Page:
Ned Ruble and his wife Deb were some of the farmers to receive a bounced check. At the time they did not go to the Indiana Grain Buyers and Licensing Agency, they instead went to the mills’ owner. However, it wasn’t until the grain mills failed and the state sent them paperwork that they say Ned’s signature on a delayed price agreement document was forged.

The top of the picture (right) shows the signature the state says was signed by Ned in December of 2019. However, he denies signing the document. Below is what he says his signature from a 2018 price agreement.

“It’s not my signature,” Ned Ruble said. “I’m really aggravated about that. A few weeks ago we received the document and it’s got a forged signature on there. They took it upon themselves to write up a contract and sign my signature and date it. I didn’t even know this existed.”

Others claim that the IGBWLA broke several laws and were never held accountable.

“This was all caused by the agency not doing their jobs,” Kratzer said. “We can’t see bank financials statements. We can’t Salamonie Mills’ financial statement. We can’t see what their inventory is. So we have to count on this agency to do their job and they didn’t.”

According to state lawmakers Sen. Travis Holdman (R-Marke), Rep. Dan Leonard (R-Huntington), and Matt Lehman (R-Berne), financial documents show the grain mill owner had a deficit worth for years prior to the failure. Reports show the company had a negative net worth in 2017, 2018, and 2019.

During the farmers’ conversations with WANE 15, many did not understand why that wasn’t caught before a second loan was issued to the bank in 2019. Part of the reason they believe this should have been caught is that the IGBWLA is supposed to audit grain mills every year.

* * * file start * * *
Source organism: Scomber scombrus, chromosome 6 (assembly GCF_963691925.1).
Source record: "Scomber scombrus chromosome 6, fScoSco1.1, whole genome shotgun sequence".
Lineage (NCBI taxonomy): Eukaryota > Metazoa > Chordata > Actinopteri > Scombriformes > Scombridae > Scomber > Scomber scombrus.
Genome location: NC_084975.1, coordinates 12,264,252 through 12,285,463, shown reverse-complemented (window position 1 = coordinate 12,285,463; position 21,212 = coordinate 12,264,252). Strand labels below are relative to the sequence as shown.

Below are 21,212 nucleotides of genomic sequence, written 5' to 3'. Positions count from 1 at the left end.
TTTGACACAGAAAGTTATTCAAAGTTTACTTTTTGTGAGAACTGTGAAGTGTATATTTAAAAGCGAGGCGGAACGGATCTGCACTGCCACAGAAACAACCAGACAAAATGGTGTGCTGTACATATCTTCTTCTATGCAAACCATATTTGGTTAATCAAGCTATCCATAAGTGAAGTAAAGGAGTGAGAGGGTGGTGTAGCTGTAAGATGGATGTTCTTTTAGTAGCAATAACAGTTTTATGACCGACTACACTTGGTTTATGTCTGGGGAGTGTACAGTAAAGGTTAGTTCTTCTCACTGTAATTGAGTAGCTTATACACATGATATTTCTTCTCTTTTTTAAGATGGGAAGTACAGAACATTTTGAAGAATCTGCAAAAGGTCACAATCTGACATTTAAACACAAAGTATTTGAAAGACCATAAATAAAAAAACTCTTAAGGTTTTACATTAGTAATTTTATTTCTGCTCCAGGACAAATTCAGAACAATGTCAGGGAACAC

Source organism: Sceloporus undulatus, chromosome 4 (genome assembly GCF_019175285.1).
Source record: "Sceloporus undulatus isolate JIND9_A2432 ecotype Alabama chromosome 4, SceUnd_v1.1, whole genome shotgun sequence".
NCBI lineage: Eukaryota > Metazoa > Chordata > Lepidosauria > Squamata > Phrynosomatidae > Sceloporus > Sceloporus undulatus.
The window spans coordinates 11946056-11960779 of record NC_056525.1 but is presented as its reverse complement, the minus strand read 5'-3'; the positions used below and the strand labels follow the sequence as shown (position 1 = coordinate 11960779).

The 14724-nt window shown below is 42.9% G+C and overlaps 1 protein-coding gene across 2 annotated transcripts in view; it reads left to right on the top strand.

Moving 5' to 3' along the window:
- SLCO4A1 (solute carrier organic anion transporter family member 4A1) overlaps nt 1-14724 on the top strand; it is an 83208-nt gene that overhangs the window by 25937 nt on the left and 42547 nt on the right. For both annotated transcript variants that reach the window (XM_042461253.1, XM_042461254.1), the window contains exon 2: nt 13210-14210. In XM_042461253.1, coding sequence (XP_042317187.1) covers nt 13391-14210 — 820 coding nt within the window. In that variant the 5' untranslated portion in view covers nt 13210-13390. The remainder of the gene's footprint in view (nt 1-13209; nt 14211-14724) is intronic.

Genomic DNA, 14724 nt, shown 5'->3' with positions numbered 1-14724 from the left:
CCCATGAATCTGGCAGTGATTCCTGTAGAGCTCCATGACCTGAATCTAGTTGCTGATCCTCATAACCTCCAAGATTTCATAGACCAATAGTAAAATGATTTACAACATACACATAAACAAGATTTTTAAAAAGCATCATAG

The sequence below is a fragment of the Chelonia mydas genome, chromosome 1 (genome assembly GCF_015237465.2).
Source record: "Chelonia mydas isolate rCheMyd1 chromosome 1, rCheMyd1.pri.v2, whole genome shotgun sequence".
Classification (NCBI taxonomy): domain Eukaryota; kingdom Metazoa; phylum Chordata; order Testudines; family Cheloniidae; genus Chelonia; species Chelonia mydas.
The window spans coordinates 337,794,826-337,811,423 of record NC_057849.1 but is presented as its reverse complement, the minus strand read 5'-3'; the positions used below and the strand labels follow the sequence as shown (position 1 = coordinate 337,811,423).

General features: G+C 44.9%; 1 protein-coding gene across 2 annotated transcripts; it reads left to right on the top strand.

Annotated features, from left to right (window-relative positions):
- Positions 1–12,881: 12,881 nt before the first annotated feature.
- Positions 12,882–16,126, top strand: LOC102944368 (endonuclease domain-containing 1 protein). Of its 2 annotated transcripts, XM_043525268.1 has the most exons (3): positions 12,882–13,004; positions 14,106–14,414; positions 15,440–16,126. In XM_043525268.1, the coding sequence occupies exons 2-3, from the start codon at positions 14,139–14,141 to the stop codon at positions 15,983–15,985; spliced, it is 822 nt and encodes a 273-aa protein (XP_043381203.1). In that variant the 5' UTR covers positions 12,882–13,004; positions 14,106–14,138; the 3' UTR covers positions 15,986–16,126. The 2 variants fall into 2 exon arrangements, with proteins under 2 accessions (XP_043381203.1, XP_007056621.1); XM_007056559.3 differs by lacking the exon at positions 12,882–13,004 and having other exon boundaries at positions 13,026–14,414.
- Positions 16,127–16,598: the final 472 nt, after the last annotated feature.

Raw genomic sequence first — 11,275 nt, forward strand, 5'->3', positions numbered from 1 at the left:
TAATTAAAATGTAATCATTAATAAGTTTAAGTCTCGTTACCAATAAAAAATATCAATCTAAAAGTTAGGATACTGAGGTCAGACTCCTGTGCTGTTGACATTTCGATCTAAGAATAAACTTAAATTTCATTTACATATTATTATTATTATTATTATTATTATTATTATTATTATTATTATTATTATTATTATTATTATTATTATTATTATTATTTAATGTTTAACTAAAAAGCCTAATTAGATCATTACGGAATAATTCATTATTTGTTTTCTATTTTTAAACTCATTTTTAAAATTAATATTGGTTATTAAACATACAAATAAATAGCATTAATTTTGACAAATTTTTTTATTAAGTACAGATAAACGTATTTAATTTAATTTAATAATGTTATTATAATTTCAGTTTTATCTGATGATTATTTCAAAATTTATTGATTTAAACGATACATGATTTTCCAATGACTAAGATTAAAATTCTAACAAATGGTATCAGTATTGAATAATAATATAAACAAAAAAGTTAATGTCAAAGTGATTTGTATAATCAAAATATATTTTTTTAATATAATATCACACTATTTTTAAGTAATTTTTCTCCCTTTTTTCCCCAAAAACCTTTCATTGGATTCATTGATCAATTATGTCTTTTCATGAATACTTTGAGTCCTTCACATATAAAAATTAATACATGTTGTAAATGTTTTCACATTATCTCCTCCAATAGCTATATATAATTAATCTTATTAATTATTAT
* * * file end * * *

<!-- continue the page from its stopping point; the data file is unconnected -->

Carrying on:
“What do I want to see happen? Make some changes somewhere,” Farmer Jennifer Freds said. “Make those people be accountable for what they are supposed to be doing to protect us. We shouldn’t have to be fighting that agency to get our money.”

Farmers from multiple counties, not just Huntington and Wells where the mills were located, were impacted. The reimbursement payments range from a few dollars to hundreds of thousands of dollars.

The Indiana Grain Indemnity Fund is set up by farmers, with farmers’ money to help those impacted when grain mills fail. Much like insurance, when a failure occurs the fund pays farmers for their losses. However, nearly a year after the failure and many have yet to receive their funds.

“How would you like to work 12 months out of the year and at the end of that year, want a paycheck and be told sorry there’s no money to pay you,” Freds said. “That’s how it is for us.”

Bills authored in the wake of the failures of Salamonie Mills and Agland Grain in Huntington and Wells counties are currently waiting for hearing in the State House and Senate.

Farmers ask lawmakers to back  House Bill 1483, and Senate Bill 364, and if they oppose the bills to come talk with them. Many farmers believe that if change doesn’t happen soon more farmers across the state will soon face the same fate.